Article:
- The Florida Supreme Court ruled today in favor of a proposed constitutional amendment that would allow third-party ownership of rooftop solar systems, the Tampa Bay Times reports.
- In order for the amendment to get on the ballot for the 2016 election, the wording of the amendment must be clear and contain a single subject, and the petition must receive over 680,000 signatures. The Supreme Court ruled the amendment's wording is clear and contains a single subject; the petition currently has 183,000 verified signatures.
- The amendment would allow small-scale suppliers to sell electricity directly to consumers without being classified as a utility.
Third party-owned solar could come to the Sunshine State if the proposed constitutional amendment gets on the ballot and passes in 2016. Today's court ruling effectively cleared a major hurdle for TPO solar in the state.
“[W]e conclude that the proposed amendment embraces a single subject and matter directly connected thewith, and that the ballot summary explaining the chief purpose of the measure is not clearly and conclusively defective,” according to the court's ruling.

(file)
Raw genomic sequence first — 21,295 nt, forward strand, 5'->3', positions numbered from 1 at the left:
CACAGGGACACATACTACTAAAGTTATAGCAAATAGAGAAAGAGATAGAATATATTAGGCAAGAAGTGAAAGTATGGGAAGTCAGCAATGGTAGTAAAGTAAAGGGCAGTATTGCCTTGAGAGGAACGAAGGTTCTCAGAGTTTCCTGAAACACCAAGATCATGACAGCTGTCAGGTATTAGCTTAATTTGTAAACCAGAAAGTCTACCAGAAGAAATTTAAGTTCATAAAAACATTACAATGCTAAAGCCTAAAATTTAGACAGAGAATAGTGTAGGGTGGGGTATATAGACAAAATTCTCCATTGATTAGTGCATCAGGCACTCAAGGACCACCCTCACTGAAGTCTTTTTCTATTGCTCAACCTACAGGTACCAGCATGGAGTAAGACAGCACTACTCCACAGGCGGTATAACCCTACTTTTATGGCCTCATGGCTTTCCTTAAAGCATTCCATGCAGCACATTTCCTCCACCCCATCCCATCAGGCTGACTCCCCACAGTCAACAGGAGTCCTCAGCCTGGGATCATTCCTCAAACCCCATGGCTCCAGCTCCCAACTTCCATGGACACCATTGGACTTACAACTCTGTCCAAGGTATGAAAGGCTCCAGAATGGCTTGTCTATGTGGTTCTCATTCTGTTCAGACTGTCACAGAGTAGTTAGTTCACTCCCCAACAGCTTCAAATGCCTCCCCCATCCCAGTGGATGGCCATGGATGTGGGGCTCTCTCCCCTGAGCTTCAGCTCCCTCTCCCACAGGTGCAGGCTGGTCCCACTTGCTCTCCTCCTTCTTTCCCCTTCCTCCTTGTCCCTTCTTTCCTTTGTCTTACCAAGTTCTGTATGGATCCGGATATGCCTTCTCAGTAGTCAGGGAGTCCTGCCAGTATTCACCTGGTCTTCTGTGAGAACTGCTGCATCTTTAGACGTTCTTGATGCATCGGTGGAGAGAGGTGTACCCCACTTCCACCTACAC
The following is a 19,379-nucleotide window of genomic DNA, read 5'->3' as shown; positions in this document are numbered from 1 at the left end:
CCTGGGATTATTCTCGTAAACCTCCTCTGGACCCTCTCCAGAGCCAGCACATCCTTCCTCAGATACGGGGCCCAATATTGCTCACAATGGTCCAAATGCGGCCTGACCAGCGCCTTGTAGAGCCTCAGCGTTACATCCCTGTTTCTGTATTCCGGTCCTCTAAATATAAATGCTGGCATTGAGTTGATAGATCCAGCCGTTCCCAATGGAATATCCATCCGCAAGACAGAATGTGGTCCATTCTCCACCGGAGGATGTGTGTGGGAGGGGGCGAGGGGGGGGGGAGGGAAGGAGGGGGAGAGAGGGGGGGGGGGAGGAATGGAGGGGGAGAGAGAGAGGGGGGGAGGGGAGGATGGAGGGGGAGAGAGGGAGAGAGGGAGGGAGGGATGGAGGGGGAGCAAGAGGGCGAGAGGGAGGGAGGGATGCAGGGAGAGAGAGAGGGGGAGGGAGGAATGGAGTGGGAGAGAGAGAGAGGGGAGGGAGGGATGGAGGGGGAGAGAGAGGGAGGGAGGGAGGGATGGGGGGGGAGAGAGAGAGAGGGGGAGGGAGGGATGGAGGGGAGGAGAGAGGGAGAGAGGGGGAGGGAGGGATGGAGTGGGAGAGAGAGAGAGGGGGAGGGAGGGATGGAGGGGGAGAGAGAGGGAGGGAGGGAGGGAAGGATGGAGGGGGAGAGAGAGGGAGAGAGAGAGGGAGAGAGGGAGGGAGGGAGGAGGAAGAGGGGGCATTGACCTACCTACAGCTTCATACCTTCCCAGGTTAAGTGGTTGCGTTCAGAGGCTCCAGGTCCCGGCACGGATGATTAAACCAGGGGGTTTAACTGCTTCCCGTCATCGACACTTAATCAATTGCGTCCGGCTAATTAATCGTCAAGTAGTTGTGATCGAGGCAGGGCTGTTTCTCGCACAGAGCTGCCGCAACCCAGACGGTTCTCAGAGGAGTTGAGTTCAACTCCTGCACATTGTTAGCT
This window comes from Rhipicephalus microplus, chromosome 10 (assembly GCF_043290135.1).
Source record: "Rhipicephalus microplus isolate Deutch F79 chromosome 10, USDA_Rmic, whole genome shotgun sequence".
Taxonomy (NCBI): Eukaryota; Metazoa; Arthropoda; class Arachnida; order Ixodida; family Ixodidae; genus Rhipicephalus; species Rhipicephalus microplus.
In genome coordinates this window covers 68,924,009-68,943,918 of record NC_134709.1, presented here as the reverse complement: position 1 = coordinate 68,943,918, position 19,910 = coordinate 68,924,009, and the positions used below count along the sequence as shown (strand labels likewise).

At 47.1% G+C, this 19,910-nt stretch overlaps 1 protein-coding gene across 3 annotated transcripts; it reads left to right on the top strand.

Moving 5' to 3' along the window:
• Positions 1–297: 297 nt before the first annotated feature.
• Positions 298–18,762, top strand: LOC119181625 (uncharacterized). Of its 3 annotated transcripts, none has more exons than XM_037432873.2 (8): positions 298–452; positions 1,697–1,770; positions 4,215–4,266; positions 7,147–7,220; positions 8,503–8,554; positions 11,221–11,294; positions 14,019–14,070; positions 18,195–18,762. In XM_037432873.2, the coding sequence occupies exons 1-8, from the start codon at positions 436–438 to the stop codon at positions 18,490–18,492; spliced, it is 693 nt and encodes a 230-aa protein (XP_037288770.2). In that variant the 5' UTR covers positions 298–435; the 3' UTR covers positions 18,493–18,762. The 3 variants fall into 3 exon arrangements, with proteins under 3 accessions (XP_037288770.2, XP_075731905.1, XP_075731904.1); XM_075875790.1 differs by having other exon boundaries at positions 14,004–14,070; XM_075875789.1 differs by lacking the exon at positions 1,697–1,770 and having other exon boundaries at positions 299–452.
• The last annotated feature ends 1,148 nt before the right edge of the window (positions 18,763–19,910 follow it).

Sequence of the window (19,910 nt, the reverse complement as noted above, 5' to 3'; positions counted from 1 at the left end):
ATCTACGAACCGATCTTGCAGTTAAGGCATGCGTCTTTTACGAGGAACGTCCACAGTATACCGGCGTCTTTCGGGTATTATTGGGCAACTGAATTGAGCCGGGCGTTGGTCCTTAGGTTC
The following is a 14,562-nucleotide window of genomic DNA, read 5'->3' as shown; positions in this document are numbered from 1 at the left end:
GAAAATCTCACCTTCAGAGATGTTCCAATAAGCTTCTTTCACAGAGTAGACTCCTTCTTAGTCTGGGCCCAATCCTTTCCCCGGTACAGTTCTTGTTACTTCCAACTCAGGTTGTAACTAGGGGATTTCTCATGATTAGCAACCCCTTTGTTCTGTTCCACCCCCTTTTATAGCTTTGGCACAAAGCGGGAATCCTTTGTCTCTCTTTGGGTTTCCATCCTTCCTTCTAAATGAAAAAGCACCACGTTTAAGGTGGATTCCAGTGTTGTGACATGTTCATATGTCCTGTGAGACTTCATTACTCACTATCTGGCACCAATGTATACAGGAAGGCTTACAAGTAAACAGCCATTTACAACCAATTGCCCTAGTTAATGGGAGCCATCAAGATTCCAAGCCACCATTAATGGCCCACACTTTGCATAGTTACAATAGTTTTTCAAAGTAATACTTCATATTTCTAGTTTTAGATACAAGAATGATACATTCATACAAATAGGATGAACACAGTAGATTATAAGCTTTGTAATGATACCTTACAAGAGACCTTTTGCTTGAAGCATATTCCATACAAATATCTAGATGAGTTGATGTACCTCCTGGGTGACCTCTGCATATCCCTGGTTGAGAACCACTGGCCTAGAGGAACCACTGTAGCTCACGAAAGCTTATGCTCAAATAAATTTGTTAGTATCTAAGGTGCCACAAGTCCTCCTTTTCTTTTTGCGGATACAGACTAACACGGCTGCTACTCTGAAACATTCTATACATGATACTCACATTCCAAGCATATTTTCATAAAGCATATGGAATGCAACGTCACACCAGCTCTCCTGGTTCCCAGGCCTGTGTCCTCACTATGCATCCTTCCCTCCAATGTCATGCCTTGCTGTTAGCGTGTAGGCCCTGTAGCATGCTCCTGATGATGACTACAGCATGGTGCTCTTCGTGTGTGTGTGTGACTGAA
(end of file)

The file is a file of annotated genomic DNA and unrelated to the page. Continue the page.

The Floridians for Solar Choice, the group advocating for the proposed amendment, can now focus on their final obstacle -- obtaining enough petitions to land a spot on the 2016 election ballot. Their proposed constitutional amendment would open the door to competition from local rooftop solar suppliers in the state.
The proposed amendment would limit utilities' ability to "impair any customer's purchase or consumption of solar electricity" from a local supplier through special rates, fees or conditions of service. The amendment also ensures that local solar suppliers aren’t subject to state or local government regulation for rates, service and territory “between or among electric utilities.”
Supporters of the amendment said it help grow solar in the state, drive down electricity costs, and open up the market to competition with utilities. Opponents argue the ballot language is misleading, while utilities say the amendment would exempt third party providers from necessary regulations.
A dueling ballot initiative was introduced by Consumers for Smart Solar, which represents the interests of several former Democratic and Republican legislators, Florida Chamber of Commerce members, and at least one utility in Florida Power & Light. Their "Smart Solar Amendment" would allow Florida solar owners to sell their generation to Florida's utilities while ensuring there is no cost-shift on non-solar consumers.
Both amendments address whether or not Florida solar suppliers have the right to sell electricity directly to the customer.